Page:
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jruby — Interpreted object-oriented scripting language


jruby [--copyright] [--version] [-Sacdlnpswvy] [-0[octal]] [-C directory] [-F pattern]
[-I directory] [-K c] [-T[level]] [-e command] [-i[extension]] [-r library]
[-x[directory]] [--] [program_file] [argument ...]


Jruby is a 100% pure-Java implementation of Ruby, an interpreted scripting language for
quick and easy object-oriented programming. It has many features to process text files and
to do system management tasks (as in Perl). It is simple, straight-forward, and extensible.


Ruby interpreter accepts following command-line options (switches). They are quite similar
to those of perl(1).

--copyright Prints the copyright notice.

--version Prints the version of Ruby interpreter.

-0[octal] (The digit “zero”.) Specifies the input record separator ($/) as an octal
number. If no digit is given, the null character is taken as the separator.
Other switches may follow the digits. -00 turns Ruby into paragraph mode.
-0777 makes Ruby read whole file at once as a single string since there is no
legal character with that value.

-C directory Causes Ruby to switch to the directory.

-F pattern Specifies input field separator ($;).

-I directory Used to tell Ruby where to load the library scripts. Directory path will be
added to the load-path variable ($:).

-K kcode Specifies KANJI (Japanese) encoding.

-S Makes Ruby use the PATH environment variable to search for script, unless if
its name begins with a slash. This is used to emulate #! on machines that
don't support it, in the following manner:

#! /usr/local/bin/ruby
# This line makes the next one a comment in Ruby \
exec /usr/local/bin/ruby -S $0 $*

-T[level] Turns on taint checks at the specified level (default 1).

-a Turns on auto-split mode when used with -n or -p. In auto-split mode, Ruby
$F = $_.split
at beginning of each loop.

-c Causes Ruby to check the syntax of the script and exit without executing. If
there are no syntax errors, Ruby will print “Syntax OK” to the standard

--debug Turns on debug mode. $DEBUG will be set to true.

-e command Specifies script from command-line while telling Ruby not to search the rest
of arguments for a script file name.

--help Prints a summary of the options.

-i extension Specifies in-place-edit mode. The extension, if specified, is added to old
file name to make a backup copy. For example:

% echo matz > /tmp/junk
% cat /tmp/junk
% ruby -p -i.bak -e '$_.upcase!' /tmp/junk
% cat /tmp/junk
% cat /tmp/junk.bak

-l (The lowercase letter “ell”.) Enables automatic line-ending processing,
which means to firstly set $\ to the value of $/, and secondly chops every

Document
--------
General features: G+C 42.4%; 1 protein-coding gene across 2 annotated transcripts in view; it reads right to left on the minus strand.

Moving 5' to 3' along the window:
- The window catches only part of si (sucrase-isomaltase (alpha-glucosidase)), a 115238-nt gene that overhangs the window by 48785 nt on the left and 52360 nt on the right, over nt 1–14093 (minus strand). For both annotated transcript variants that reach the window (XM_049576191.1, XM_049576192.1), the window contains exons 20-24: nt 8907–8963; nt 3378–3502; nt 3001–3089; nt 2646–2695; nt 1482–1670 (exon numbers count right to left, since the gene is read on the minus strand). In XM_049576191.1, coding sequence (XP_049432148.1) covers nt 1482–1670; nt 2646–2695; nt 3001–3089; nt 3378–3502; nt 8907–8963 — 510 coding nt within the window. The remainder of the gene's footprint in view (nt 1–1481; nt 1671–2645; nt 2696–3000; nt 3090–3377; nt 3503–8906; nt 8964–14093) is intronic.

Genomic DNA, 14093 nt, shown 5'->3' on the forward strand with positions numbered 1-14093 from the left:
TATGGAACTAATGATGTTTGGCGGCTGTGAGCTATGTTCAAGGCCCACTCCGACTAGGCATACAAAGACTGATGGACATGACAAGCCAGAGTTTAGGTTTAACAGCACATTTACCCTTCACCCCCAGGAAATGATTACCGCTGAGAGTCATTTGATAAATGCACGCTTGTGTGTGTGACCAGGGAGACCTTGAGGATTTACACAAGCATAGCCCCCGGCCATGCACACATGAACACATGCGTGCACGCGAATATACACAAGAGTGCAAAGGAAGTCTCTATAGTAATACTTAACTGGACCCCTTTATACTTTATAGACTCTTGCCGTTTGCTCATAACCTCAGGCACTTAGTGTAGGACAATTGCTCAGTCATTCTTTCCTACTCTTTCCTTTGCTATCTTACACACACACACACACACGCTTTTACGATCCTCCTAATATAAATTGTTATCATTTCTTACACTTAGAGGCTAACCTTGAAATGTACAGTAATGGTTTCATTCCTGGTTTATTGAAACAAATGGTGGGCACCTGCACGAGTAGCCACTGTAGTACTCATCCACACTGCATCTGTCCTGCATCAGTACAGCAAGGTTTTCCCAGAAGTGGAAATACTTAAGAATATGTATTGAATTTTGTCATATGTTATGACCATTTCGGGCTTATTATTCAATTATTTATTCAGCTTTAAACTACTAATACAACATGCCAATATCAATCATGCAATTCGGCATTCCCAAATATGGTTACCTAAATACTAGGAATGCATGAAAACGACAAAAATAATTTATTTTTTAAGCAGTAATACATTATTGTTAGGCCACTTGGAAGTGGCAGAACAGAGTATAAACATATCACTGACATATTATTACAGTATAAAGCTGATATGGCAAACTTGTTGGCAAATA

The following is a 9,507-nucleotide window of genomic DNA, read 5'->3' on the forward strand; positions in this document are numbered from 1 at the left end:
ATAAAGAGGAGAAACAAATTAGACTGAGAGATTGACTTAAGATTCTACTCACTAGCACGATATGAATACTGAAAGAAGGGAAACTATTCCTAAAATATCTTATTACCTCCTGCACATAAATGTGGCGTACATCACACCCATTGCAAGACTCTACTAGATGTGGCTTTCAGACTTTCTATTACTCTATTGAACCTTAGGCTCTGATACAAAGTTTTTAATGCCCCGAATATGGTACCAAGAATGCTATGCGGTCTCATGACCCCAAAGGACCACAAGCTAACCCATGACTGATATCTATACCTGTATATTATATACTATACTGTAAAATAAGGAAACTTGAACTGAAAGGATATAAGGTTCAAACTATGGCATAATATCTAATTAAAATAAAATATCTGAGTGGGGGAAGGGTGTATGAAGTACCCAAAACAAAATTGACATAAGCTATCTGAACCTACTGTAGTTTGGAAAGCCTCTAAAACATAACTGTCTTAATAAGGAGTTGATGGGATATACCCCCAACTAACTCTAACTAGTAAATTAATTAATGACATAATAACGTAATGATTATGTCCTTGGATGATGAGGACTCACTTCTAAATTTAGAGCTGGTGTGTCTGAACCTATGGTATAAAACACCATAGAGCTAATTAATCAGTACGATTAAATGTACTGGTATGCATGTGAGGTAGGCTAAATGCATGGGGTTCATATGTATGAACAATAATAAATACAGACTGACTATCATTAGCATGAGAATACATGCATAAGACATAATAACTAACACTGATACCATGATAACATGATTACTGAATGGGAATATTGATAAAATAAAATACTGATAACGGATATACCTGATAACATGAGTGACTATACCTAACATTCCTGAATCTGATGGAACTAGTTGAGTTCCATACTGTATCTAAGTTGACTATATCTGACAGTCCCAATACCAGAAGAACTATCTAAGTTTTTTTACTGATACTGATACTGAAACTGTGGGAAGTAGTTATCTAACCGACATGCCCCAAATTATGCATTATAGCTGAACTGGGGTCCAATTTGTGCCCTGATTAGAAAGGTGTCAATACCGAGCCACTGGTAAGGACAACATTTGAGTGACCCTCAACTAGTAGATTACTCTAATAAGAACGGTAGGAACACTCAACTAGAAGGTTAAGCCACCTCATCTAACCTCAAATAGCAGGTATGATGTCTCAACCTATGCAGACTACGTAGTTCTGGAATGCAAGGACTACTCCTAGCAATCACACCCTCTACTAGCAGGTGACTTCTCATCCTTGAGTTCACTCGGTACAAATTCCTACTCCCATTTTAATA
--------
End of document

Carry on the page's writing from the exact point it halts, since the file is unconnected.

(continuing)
line read using chop!.

-n Causes Ruby to assume the following loop around your script, which makes it
iterate over file name arguments somewhat like sed -n or awk.

while gets

-p Acts mostly same as -n switch, but print the value of variable $_ at the each
end of the loop. For example:

% echo matz | ruby -p -e '$_.tr! "a-z", "A-Z"'

-r library Causes Ruby to load the library using require. It is useful when using -n or

-s Enables some switch parsing for switches after script name but before any
file name arguments (or before a --). Any switches found there are removed
from ARGV and set the corresponding variable in the script. For example:

#! /usr/local/bin/ruby -s
# prints "true" if invoked with `-xyz' switch.
print "true\n" if $xyz

On some systems $0 does not always contain the full pathname, so you need the
-S switch to tell Ruby to search for the script if necessary. To handle
embedded spaces or such. A better construct than $* would be ${1+"$@"}, but
it does not work if the script is being interpreted by csh(1).

--verbose Enables verbose mode. Ruby will print its version at the beginning, and set
the variable $VERBOSE to true. Some methods print extra messages if this
variable is true. If this switch is given, and no other switches are
present, Ruby quits after printing its version.

-w Enables verbose mode without printing version message at the beginning. It
sets the $VERBOSE variable to true.

-x[directory] Tells Ruby that the script is embedded in a message. Leading garbage will be
discarded until the first that starts with “#!” and contains the string,
“ruby”. Any meaningful switches on that line will applied. The end of
script must be specified with either EOF, ^D (control-D), ^Z (control-Z), or
reserved word __END__. If the directory name is specified, Ruby will switch
to that directory before executing script.

--yydebug Turns on compiler debug mode. Ruby will print a bunch of internal state
messages during compiling scripts. You don't have to specify this switch,
unless you are going to debug the Ruby interpreter.

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